MORGANTOWN, W.Va. (CBS Local) — Fentanyl-related deaths have skyrocketed in West Virginia even as prescription-related opioid deaths declined, according to a new study.

Researchers analyzed the number of fentanyl deaths from 2015 to 2017 and found that deaths rose by 122%. Prescription opioid-related deaths decreased by 75% in those same two years.

The increase is partly blamed on illegal fentanyl imports from China, according to Gordon Smith, an epidemiologist with the West Virginia University School of Public Health and a researcher on the study funded by the National Institutes of Health.

Up until 2015, “people who were shifting from legal prescription drugs to illegal drugs were shifting to heroin and opioids coming in from Mexico and other places,” Smith said. “But then people started manufacturing fentanyl in China, setting up clandestine labs, staying one step ahead of drug-enforcement agencies.”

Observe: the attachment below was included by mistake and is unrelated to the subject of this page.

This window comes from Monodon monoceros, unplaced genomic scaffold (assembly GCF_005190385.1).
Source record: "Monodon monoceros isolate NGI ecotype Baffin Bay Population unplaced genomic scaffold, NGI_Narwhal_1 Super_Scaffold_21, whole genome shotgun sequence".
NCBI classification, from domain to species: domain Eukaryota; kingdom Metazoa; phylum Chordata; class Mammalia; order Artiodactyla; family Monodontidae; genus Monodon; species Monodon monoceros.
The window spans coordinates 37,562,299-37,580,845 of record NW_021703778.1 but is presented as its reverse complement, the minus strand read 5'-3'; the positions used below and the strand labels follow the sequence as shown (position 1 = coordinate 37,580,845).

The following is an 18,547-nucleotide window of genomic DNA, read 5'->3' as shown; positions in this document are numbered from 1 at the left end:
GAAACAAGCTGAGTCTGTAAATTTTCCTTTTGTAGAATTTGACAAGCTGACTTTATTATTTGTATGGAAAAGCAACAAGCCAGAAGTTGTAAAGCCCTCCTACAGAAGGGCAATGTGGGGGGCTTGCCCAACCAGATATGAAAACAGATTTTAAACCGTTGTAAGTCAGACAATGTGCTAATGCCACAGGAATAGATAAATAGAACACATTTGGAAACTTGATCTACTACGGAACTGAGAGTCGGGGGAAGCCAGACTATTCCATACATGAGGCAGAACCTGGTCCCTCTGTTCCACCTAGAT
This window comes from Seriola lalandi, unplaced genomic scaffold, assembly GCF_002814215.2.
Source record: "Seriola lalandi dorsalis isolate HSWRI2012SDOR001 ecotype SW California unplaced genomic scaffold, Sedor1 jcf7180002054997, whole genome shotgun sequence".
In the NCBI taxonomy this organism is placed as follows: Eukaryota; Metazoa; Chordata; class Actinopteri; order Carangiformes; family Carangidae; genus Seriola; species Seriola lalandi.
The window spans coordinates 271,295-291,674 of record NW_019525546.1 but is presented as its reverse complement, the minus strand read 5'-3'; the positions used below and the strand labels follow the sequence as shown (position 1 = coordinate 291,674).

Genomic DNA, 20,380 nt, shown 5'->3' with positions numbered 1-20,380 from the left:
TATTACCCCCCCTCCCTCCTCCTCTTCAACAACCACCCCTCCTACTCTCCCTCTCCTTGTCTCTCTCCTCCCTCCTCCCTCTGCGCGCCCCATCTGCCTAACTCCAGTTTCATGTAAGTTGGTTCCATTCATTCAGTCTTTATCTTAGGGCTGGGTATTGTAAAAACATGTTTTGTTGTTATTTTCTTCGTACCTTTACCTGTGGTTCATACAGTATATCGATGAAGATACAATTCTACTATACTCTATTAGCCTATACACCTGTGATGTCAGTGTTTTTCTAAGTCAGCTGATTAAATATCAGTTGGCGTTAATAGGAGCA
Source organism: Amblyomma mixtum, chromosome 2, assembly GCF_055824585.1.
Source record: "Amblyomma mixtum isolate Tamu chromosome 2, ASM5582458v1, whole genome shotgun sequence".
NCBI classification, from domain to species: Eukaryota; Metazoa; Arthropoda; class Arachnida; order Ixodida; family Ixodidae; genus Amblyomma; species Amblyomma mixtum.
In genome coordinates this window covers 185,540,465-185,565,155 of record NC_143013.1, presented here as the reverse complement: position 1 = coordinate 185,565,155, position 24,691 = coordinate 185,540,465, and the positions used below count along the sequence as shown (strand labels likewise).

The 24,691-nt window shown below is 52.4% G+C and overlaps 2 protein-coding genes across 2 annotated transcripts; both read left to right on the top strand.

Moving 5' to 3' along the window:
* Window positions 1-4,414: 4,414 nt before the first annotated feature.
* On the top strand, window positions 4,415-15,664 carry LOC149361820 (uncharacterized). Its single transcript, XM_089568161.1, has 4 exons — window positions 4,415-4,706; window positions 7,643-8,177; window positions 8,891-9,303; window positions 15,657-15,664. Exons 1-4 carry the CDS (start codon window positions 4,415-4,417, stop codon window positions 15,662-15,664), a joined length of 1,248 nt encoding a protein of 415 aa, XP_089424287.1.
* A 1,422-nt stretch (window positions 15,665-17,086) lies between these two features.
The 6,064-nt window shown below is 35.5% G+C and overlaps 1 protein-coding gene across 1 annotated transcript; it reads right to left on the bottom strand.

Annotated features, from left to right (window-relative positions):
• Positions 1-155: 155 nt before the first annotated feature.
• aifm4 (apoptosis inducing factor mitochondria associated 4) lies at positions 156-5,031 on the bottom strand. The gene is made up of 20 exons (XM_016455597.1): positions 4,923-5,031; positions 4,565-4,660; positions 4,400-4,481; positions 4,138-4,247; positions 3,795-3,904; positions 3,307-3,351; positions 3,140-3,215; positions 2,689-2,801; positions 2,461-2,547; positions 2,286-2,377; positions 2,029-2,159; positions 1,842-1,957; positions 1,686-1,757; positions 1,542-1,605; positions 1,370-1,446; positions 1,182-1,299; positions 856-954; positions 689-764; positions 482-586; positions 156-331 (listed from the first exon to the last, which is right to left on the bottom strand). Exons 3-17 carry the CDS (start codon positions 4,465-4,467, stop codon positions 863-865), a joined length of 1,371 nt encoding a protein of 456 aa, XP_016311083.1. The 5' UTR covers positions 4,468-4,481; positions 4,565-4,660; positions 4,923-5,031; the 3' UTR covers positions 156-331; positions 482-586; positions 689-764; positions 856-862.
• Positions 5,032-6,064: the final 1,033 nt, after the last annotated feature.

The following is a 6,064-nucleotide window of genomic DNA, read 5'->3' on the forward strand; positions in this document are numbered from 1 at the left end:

Fentanyl is 50 times stronger than heroin, according to the Centers for Disease Control and Prevention.

“The big thing about fentanyl — and now carfentanil, a fentanyl analog that’s a thousand times stronger than morphine and heroin — is that it’s very easy to export,” Smith added. “Instead of having to smuggle truckloads of heroin in, someone can send small packages through the mail.”

While West Virginia’s increase in fentanyl-related deaths is part of a national trend, the state leads the nation in that category and has the highest per capita rate of overdose deaths.

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